THE GODDESS MOVEMENT: A GLOBAL AWAKENING

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This is a massive awakening, with multiple geographic epicenters arising in tandem. Political changes in Africa and the rising of female leadership, the energizing of public discourse on sexual attitudes and the ‘causal’ attitudes of rape in India, women’s voices emerging from the Middle East – point to this being something that is happening across the globe. Clearly, the awakening is spreading like wildfire in the West, and that is something to be cherished and celebrated in its own right – but that does not make the West it’s epicenter.

On more than one site, I have seen casual references to how this Re-Awakening is a ‘Western’ (read: Caucasian or North American/European) phenomenon and that women from those regions will lead the way for others. When I hear or read about how the West will re-ignite the Goddess movement, I feel dismayed and to me history begins to echo once more.

I immediately recall the patronizing discourse of ‘educating the natives’ that arose with the earliest proselytizing attempts in Africa and Asia. I recall how the modus operandi of repressive, colonial regimes (in India for example) was to alleviate the suffering of the oppressed women there, who needed freeing from the shackles of their own religions and customs. That led to the codification of a multiplicity of Indian traditions, and in one single blow outlawed certain controversial customs, but also de-legitimized the many practices of peoples of the so-called ‘lower’ castes who had far more fluid attitudes towards marriage and sexuality. (A step backwards, you could say). Many other examples from the history of colonialism and the ideological machine that legitimated it provide so many examples of the same.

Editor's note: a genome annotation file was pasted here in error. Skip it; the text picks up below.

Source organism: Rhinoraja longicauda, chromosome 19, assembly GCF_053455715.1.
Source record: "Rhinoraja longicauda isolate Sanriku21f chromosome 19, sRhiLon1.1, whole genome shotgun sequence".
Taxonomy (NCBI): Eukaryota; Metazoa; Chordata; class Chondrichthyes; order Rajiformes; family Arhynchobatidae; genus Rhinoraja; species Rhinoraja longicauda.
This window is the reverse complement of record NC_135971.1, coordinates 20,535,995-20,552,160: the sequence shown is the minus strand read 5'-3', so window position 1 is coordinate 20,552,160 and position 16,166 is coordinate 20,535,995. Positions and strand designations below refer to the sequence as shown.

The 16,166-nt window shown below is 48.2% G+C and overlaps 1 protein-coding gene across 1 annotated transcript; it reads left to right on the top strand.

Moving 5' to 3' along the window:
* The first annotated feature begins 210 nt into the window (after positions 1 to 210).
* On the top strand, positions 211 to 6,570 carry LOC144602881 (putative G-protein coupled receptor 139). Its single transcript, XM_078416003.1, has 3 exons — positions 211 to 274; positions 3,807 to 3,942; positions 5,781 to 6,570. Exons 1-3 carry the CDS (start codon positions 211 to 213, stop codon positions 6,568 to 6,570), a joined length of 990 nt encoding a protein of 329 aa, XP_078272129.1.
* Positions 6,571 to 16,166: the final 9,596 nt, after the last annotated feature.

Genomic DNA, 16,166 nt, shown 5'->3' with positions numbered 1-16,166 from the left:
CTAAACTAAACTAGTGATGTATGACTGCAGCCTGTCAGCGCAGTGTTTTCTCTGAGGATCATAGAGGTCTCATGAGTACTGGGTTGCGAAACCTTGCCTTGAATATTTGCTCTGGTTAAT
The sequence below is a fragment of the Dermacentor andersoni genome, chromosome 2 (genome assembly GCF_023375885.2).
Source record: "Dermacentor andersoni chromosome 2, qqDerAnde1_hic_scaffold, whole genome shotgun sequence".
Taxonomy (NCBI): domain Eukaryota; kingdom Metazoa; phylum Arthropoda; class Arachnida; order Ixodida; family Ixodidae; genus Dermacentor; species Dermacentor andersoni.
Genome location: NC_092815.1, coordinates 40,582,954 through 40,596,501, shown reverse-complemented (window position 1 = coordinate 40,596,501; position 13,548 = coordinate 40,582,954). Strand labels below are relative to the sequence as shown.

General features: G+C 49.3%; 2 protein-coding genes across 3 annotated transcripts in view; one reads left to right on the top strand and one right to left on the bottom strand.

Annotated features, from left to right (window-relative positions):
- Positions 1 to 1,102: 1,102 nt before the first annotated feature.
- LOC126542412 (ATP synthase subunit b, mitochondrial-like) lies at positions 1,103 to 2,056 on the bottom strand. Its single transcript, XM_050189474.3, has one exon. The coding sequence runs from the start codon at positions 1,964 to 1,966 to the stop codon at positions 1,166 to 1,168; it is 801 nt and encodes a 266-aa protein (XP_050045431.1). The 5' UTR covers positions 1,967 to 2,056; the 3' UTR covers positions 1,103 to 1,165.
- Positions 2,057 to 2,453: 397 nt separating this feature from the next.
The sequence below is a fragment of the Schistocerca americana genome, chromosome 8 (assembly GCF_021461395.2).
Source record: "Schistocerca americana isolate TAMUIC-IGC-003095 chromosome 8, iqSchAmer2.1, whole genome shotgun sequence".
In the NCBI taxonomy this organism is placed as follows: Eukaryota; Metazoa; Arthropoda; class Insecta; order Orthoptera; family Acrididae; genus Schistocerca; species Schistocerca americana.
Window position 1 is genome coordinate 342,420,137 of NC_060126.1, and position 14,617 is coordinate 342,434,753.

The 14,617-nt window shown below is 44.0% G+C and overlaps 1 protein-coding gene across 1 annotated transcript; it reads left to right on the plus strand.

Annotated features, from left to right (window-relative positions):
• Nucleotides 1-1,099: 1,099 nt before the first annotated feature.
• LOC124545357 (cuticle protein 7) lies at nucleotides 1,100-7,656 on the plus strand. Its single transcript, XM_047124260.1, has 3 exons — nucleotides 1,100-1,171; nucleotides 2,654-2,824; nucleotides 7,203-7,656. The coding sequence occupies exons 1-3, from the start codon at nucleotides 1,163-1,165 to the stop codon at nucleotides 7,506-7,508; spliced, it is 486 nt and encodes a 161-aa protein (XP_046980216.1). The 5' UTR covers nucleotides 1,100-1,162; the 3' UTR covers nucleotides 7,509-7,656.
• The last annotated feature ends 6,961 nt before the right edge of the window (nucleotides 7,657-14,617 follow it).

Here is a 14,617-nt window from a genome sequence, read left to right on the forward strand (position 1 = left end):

When we look to history, we see that any teleological (different from theological) explanation or description given to mass movements has almost inevitably reflected entrenched power hierarchies. In the narrative that I see arising, the West is (once again) the center of the globe – this time with its women, rather than its men, bringing Enlightenment for the Globe. And I find this a mistake that we can avoid, with some circumspection, critical thought and consideration.

Many of the compassionate, awakening, men and women I have on my site are Caucasian, and some of the most evolved spiritual individuals and teachers I know are Caucasian. So I have no issues there, no reason to argue why Western men and women cannot or should not be a part of this movement. What I find problematic is when a particular racial and/or geographic group begin to be uncritically hailed as ‘leaders’ for others to follow.

When we make such categories, when we draw the spiritual geography of this Earth with a particular location of the globe as its center, we make the same kinds of boundaries, hierarchies and power relations which so many of us on the Goddess Path rejected so heavily when it appeared through the institution of patriarchy. Let us avoid making the same judgments when so many of us seek equality and a leveling of the playing field.